ASTM E1733-95(2014): Lighting in Laboratory Testing

Lab technician examining mold and fungal cultures in petri dishes in the microbiology laboratory that adheres to ASTM E1733-95(2014)'s lighting specifications.

When studying toxicant impacts on biological systems in the laboratory, artificial lighting is typically used. Since light can impact the responses of the test organism and the toxicant, special precautions must be taken. ASTM E1733-95(2014): Standard Guide For Use Of Lighting In Laboratory Testing applies to the use of artificial lighting in laboratories for environmental testing.

How Does UV Light Impact Test Organisms in a Lab?

It is crucial that environmental laboratory lighting mimics the light conditions in the relevant compartment of the natural environment with respect to both intensity and spectral output. This is because the level of ambient lighting in the laboratory could affect the growth of the organism or toxicity of a contaminant—or both.

Light impacts the growth of microorganisms by modulating important pathogenicity determinants and virulence in certain bacteria. Ultraviolet (UV) radiation affects organisms by damaging genetic material (DNA) and cellular components (proteins, membranes). If UV exposure is sufficient, mortality can occur. Further, the toxicity of some organic pollutants is enhanced dramatically by UV radiation present in sunlight. As a result, ASTM E1733-95(2014) specifies that it is important to consider lighting in all forms of environmental testing.

What Is ASTM E1733?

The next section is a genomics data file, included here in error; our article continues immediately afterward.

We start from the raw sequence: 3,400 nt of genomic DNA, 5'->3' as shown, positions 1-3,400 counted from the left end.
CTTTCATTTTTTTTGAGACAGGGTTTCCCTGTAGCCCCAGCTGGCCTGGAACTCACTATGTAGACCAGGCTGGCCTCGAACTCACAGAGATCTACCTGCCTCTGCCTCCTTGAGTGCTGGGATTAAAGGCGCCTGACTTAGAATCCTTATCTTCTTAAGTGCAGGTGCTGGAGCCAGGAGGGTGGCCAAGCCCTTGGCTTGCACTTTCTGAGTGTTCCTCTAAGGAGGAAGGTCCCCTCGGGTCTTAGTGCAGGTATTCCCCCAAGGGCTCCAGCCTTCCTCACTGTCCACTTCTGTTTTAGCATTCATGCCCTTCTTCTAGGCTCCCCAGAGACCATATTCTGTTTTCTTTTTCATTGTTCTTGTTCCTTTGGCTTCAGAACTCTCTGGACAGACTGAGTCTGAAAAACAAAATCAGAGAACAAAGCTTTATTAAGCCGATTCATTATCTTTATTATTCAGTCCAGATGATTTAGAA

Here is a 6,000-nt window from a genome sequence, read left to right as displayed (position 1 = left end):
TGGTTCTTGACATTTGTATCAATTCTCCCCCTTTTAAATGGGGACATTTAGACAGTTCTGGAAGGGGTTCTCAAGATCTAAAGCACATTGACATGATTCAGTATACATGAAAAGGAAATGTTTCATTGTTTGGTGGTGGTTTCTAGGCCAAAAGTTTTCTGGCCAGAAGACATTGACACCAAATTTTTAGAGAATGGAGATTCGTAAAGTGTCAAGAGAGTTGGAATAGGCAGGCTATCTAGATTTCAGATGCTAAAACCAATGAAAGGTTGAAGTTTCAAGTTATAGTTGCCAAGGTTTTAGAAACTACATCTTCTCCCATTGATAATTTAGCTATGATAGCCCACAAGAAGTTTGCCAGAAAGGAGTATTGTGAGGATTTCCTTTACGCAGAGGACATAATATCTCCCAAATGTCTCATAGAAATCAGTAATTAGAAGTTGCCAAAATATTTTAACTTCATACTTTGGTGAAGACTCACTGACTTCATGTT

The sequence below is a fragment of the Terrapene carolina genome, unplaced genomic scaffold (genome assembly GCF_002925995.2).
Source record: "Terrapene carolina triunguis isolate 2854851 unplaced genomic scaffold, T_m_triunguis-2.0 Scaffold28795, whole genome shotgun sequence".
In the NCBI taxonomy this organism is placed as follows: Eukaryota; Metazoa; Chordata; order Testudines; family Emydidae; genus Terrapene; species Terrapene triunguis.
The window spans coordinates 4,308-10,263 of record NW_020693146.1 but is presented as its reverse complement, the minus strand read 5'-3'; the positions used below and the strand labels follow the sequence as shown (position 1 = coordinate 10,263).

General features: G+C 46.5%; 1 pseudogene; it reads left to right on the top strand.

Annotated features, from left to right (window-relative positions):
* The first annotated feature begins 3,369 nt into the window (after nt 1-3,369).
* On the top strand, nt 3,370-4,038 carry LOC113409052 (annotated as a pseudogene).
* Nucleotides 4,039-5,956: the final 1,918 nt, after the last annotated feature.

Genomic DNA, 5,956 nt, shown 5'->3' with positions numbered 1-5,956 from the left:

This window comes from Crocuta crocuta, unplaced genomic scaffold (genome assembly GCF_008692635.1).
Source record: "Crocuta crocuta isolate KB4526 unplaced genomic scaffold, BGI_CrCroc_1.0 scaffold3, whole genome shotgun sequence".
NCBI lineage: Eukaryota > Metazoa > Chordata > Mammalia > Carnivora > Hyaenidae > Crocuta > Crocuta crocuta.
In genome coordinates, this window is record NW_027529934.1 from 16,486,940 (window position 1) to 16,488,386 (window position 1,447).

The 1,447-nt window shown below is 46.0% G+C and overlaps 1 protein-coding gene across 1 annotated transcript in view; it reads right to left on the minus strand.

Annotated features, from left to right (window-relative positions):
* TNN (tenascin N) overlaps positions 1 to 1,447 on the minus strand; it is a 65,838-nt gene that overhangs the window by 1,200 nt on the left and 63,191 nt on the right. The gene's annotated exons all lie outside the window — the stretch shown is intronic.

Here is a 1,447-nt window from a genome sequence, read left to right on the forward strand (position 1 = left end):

ASTM E1733-95(2014) covers artificial lighting when studying the responses of living organisms to contaminants in a controlled manner. The lighting conditions described in this standard are applicable to tests with most organisms and using most chemicals. Even if the test organism does not require light, the investigator will generally need light to manipulate the samples, and the test might be conducted under the ambient light of the laboratory. As such, ASTM E1733-95(2014) details specifications for the use of lighting in laboratory testing, enabling investigators at different sites to be able to select similar light sources. This will provide standardization of a factor that can have major impact on the effects of hazardous chemicals.

What Type of Bacteria Can Survive UV Light?

Microorganisms colonize all possible ecological habitats—even those that are subjected to harsh stressors such as ultraviolet (UV) radiation. When UV light enters a microorganism, its energy will damage the microorganism’s cellular function so that it is unable to grow. Some bacteria, however, can survive UV light, such as:

  • Bacillus spores: one of the best known UV resistant bacteria, with some spores surviving for years in nutrient depleted environments
  • Licheniformis: found in soil and is the most UV resistant strain, with UV resistance independent of pigmentation
  • Micrococcus: a bacteria that occurs in a wide range of environments, including water, dust, and soil that can survive extreme UV radiation
  • Photoheterotrophs: bacteria that can survive in natural environments with light energy available, even when organic sources are depleted
  • Actinomycetes: are gram-positive bacteria that are terrestrial or aquatic in nature (they play a great role in maintaining the soil ecology) and can sometimes survive UV radiation
  • Kocuria, Micrococcus, or Deinococcus spp: often UV-resistant microorganisms that are commonly found in sun-irradiated environments

UV Light Sources in a Laboratory

The most likely sources of UV light radiation in the lab setting include:

  • Transilluminators (used to visualize DNA bands in gels)
  • Crosslinkers
  • Germicidal lamps in biological safety cabinets
  • Nucleic Acid Transillumination boxes
  • Handheld UV lamps
  • UV Lasers
  • Blue-emitting LEDs used for photocatalysis (some of the emissions fall into the UV range)

ASTM E1733-95(2014): Standard Guide For Use Of Lighting In Laboratory Testing is available on the ANSI Webstore.

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